Author: RxISK Medical Team
Last updated: 2018
What is akathisia?
Akathisia is an emotional state caused by over 100 different drugs, primarily antidepressants and antipsychotics, but also antibiotics, anti-hypertensives and others. It causes suicidality, homicidality and other disturbances of behavior – See Left Hanging.
It can range from a constant and disturbing mental unease through to an intense emotional turmoil – and mental restlessness. This can be accompanied by physical discomfort, an inability to remain still, or an obvious motor restlessness or fidgetiness. The problems caused by treatment can in many cases be worse than the illness being treated.
It may start within an hour of a first pill or only appear after days, weeks or months. It may only start when the dose of the drug is increased or decreased, or the drug is stopped.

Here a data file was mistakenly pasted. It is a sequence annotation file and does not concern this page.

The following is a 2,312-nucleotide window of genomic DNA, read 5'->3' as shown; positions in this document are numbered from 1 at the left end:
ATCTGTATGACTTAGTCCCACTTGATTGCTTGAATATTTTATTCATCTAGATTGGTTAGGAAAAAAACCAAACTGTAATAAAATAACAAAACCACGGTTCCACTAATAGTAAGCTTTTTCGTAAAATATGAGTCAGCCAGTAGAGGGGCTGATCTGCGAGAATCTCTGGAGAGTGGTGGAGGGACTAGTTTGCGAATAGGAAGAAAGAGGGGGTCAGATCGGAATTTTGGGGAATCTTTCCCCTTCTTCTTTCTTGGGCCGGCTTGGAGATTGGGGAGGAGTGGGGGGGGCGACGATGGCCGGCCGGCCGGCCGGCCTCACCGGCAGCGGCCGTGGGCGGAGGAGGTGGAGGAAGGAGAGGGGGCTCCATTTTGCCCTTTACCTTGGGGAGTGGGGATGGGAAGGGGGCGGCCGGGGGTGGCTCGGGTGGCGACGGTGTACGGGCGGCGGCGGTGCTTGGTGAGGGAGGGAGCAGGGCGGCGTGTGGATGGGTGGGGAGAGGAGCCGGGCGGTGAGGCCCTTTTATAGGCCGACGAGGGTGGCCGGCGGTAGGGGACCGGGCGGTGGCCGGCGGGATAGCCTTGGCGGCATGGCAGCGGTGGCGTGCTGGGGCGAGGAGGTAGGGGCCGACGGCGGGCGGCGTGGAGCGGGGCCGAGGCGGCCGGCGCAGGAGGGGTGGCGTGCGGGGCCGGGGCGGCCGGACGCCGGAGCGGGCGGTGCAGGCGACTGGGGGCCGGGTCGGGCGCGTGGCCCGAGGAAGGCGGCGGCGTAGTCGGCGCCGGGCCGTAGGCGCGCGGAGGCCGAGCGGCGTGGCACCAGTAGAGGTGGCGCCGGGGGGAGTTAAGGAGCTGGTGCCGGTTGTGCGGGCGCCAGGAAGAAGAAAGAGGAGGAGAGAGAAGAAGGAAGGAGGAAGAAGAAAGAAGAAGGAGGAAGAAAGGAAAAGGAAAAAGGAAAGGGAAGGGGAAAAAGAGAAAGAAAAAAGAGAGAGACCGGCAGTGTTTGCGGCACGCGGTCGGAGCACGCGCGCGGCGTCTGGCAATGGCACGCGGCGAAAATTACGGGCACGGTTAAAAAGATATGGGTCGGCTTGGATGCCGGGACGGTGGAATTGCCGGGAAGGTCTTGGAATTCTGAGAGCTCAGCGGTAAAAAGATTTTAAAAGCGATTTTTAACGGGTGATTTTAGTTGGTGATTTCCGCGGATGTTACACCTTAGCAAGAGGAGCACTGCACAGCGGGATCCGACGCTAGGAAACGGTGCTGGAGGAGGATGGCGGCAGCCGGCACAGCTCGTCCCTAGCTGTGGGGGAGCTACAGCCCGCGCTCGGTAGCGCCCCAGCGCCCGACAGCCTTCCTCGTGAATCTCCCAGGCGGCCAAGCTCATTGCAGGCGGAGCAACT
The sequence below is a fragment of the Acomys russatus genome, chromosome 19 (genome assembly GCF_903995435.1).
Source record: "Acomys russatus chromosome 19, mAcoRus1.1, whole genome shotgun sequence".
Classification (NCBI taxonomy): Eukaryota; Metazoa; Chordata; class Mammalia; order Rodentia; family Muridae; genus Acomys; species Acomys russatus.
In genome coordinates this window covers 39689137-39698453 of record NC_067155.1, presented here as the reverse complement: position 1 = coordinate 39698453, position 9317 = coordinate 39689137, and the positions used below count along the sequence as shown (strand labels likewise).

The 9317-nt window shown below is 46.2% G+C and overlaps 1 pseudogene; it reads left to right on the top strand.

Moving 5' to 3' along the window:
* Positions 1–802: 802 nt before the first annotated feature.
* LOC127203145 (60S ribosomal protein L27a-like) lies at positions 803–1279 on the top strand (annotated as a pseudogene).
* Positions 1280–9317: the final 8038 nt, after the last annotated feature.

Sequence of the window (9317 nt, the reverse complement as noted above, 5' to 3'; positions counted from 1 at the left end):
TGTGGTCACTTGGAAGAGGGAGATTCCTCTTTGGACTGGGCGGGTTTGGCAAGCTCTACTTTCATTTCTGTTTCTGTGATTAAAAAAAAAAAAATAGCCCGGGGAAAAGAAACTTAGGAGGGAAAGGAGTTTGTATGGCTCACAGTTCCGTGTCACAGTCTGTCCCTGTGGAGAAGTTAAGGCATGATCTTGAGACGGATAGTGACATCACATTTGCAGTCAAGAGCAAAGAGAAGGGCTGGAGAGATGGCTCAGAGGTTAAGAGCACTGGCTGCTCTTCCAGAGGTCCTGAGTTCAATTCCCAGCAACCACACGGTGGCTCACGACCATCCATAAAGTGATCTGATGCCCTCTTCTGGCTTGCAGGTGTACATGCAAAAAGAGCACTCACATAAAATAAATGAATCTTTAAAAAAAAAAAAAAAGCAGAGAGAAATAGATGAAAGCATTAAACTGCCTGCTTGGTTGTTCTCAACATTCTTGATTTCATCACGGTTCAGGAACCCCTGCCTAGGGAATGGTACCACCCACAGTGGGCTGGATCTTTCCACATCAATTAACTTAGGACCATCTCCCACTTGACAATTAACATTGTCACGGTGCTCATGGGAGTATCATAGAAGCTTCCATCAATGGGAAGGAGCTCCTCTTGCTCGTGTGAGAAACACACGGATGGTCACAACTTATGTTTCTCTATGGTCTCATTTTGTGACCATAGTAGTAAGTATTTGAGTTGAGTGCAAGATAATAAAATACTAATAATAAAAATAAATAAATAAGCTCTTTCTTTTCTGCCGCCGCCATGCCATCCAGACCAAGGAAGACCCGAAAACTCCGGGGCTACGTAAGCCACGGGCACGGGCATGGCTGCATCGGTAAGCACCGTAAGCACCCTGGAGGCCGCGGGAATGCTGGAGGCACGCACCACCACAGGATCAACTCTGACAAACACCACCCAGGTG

Akathisia is often misleadingly described as a movement disorder.
There are four types of akathisia depending on when the problem occurs and how long it lasts:
- Acute akathisia develops shortly after starting a drug.
- Tardive akathisia develops months after starting the drug.
- Withdrawal akathisia occurs when stopping a drug.
- Chronic akathisia is any type that lasts for more than six months.
Symptoms of akathisia can include:
- anxiety or agitation
- feeling emotionally uneasy
- dysphoria – feeling bad or depressed
- difficulty sleeping
- distress or panic attacks
- difficulty sitting still; feeling the need to keep moving eg. pacing back and forth